The Globe and Mail (Alberta Edition) - - EDITORIAL -

In the Peace Tower of Par­lia­ment is a small room de­voted to those who lost their lives fight­ing for Canada in var­i­ous con­flicts since we be­came a na­tion. Each day, a page is turned in the re­mem­brance books so that all who died in de­fence of Canada are vis­i­ble to the pub­lic for a short time.

When I was an MP, I fre­quently took vis­it­ing con­stituents to the Peace Tower. One visit stands out: On the page of the re­mem­brance book in the Peace Tower was my name: Wil­liam McCrossan. There aren’t many McCrossans in Canada: My fa­ther used to show me those few names in the Toronto phone book. So I was as­tounded to learn that a Wil­liam McCrossan had died at Vimy Ridge in 1916.

My wife and I have fre­quently bi­cy­cled through the bat­tle­fields of the First World War and have seen the huge num­bers of war graves. Af­ter I left pol­i­tics, I made a point of re­vis­it­ing the Vimy Memo­rial to pay trib­ute to my name­sake. Lest we for­get.

Wil­liam McCrossan For­mer MP for York Scar­bor­ough On the 100th an­niver­sary of the ar­mistice that marked the end of the First World War, I will not wear a poppy, al­though I ac­knowl­edge the brav­ery, for­ti­tude and pa­tri­o­tism of our vet­er­ans and de­plore the ne­glect of their needs by suc­ces­sive gov­ern­ments.

Re­mem­brance Day ob­ser­vance has the ef­fect, in­deed in many quar­ters the in­tended ef­fect, of per­pet­u­at­ing the myth that Canada’s wars were tragic ne­ces­si­ties, fought to pro­tect our democ­racy and our way of life, and thereby se­cur­ing ac­cep­tance of our on­go­ing mil­i­tary ad­ven­tures, in­creas­ing mil­i­tary bud­gets and par­tic­i­pa­tion in an ever-ex­pand­ing in­ter­na­tional arms trade.

While a strong case can be made for a mo­ral im­per­a­tive to take up arms against the Axis pow­ers in the Sec­ond World War, the key con­di­tion that made this strug­gle jus­ti­fi­able, namely that the pop­u­la­tions of the coun­tries with which we were at war were even­tu­ally able to ac­cept the premise that their gov­ern­ments were ag­gres­sors, is very un­likely to re­cur. In the great ma­jor­ity of cases, wars do not pro­tect democ­racy: They un­der­mine it. And no way of life is worth the ut­ter ob­scen­ity of mass or­ga­nized killing.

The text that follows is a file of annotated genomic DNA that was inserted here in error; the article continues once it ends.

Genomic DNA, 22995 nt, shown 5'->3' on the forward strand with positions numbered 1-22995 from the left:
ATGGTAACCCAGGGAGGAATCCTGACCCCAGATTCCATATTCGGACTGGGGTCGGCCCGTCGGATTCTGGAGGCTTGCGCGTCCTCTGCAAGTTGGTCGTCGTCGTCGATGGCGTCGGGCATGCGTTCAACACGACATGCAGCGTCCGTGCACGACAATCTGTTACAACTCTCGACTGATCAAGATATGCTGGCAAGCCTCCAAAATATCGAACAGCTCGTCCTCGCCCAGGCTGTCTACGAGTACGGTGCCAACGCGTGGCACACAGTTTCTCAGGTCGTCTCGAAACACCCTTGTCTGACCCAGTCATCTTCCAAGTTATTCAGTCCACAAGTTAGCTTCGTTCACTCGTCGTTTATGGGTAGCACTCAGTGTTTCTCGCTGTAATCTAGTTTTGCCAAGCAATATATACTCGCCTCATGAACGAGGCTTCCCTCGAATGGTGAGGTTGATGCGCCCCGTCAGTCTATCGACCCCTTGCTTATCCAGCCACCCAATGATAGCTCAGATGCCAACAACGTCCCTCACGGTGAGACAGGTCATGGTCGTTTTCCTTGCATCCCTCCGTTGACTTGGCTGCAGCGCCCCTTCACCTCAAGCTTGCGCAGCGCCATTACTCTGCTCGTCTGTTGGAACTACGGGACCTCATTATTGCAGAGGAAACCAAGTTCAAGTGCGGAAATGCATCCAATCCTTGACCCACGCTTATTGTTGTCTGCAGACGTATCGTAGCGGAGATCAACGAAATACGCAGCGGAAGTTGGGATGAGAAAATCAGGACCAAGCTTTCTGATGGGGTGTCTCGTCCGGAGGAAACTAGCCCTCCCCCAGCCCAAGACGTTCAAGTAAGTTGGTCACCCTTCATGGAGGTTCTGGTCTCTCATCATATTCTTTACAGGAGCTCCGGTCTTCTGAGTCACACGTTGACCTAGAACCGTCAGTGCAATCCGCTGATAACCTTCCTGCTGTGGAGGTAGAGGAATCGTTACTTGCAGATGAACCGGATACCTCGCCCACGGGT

When Canada learns the real lessons of 1918 and stops par­tic­i­pat­ing in the war ma­chine, I will ob­serve Re­mem­brance Day.

Alexan­der Rapoport Toronto My thanks to Adam Chap­nick for re­mind­ing us about the fam­i­lies of Cana­dian Forces (On Re­mem­branceDay, Don’t For­get The Fam­i­lies – Nov. 9). My hus­band’s grand­mother, Eleanor Mc­Gre­gor, had two tod­dlers and was newly preg­nant when her hus­band, Ge­orge, went off to fight in Italy. She spoke of the three-plus years dur­ing the Sec­ond World War that she was alone with her brood in a mat­ter- of-fact tone, and never com­plained. Ac­cord­ing to her, most of the women around her faced sim­i­lar chal­lenges. When Ge­orge fi­nally re­turned (thank­fully) to re­unite with his fam­ily and meet his then three-year-old daugh­ter for the first time, he was a changed man. He was di­ag­nosed with “shell shock ,” and I can only imag­ine that their fu­ture was not the one they had imag­ined for them­selves. On Re­mem­brance Day, I al­ways pause to be grate­ful not just for the sac­ri­fices made by my heroic grand­fa­ther-in-law, but by his valiant wife and her friends, too.

Kel­ley Korbin West Van­cou­ver Ev­ery Nov. 11, I lay a wreath in my fa­ther’s mem­ory. Don­ald Evans was a nav­i­ga­tor on a Lan­caster bomber, shot down, hid­den by the French Re­sis­tance, and lib­er­ated by the Bri­tish in Septem­ber, 1944. When I was grow­ing up, he rarely men­tioned the war. Years later, con­tem­plat­ing his own demi se, he be­gan to talk more; I re­al­ized how mirac­u­lous his sur­vival had been.

On the night he was shot down, his squadron lost five of 16 air­craft; three ex­ploded killing all on board. His air­craft turned for Eng­land, with two en­gines on fire. Half way to the coast, they re­al­ized they couldn’t keep the plane in the air. He bailed out, hit­ting the ground hard, in­jur­ing his back and leg. He was picked up and hid­den by the Re­sis­tance. His crew mem­bers were all cap­tured and spent the rest of the war as PoWs.

In 1989, I took him to France to look for the peo­ple who’d hid­den him: Amaz­ingly, we found the old farmer (young in 1944) and his wife. It was a very emo­tional re­union af­ter 45 years.

My fa­ther told me that when he joined 106 Squadron early in April, 1944, no crew had com­pleted a tour in over a year. He used to tell me that he had been liv­ing on bor­rowed time since 1944, and I now re­al­ize he wasn’t ex­ag­ger­at­ing. His sur­vival (he lived to be 87) was truly mirac­u­lous.

Garth M. Evans Van­cou­ver

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